Wednesday, August 10, 2011

Volatility Picking Up

The market is lower again today following yesterday's strong rally. The market sold off following the FOMC's announcement yesterday, but then the Dow rallied furiously into the close, tacking on 600 points in a little over an hour. At the close, the stock market had put together its best single-session since March 2009.

But this morning the attention has once again turned to Europe, and the fears about strains on their banking system. Today the worry is focused on France, whose large bank stocks are taking a hit. Investors don't like banking crises, so the nervousness is understandable.

As for the volatility index (VIX), it came down sharply yesterday back down to the 35 level. But today it is up over 20% again and topping 43. Its high close was Monday at 48.

A lot of comparisons have been made between the market this year vs. the market in 2008 or 1987. I tend to think it is more like 1987 as opposed to 2008. Our banks and companies are much better capitalized today than in 2008, there is much less leverage in the system, and the real estate bubble is behind us not in front of us. We have had a shock to the markets, a la 1987, but the remainder of the year should be more of a trading rangebound environment, imo.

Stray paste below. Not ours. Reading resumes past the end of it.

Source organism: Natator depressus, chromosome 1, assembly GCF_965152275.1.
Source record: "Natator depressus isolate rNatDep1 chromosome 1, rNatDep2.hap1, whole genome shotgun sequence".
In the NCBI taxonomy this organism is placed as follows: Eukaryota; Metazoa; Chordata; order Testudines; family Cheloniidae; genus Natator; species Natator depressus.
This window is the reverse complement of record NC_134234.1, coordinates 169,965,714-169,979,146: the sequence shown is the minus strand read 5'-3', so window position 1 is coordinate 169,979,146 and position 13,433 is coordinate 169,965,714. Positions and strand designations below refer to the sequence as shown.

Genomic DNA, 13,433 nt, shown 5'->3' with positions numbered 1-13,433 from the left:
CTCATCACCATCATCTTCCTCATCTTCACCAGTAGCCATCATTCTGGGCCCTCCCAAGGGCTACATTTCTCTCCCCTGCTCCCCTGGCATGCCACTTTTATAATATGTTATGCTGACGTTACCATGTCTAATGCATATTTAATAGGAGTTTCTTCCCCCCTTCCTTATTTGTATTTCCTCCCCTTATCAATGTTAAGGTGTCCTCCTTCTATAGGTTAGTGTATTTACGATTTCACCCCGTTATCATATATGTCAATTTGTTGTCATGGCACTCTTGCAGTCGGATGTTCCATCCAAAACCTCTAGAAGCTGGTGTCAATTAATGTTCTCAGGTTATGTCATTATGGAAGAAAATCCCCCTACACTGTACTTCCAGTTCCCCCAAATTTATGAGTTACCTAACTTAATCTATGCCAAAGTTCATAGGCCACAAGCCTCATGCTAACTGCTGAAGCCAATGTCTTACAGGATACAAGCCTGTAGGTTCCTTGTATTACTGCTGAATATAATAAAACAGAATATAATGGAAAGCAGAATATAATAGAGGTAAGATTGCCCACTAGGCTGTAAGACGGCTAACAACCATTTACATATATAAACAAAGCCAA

Asian markets were able to muster small gains overnight, but not as strong as our bounce yesterday.

The dollar is up today, but that is not hurting oil and gold. Oil prices are just over $80, while gold has once again risen to new highs near $1779.

The 10-year yield has now fallen all the way to 2.11%. Yesterday the FOMC said it would hold rates at low levels until mid-2013. For bond traders, that meant they now know with certainty that interest rate hikes are not coming, and that gave them confidence to rush into longer-dated Treasury securities. The downside is that the hunt for reasonable yields just became even tougher.

Trading comment: As I mentioned the other day, we used yesterday's bounce to trim some underperforming positions. You don't have to try to catch the ultimate low in the market. Usually the market hits a low, stages a nice bounce, but then comes back down to retest the lows. And it is on that retest that one usually finds a better, lower-risk buying opportunity. So we want to remain defensive, and hold above average cash balances until we get to that point.


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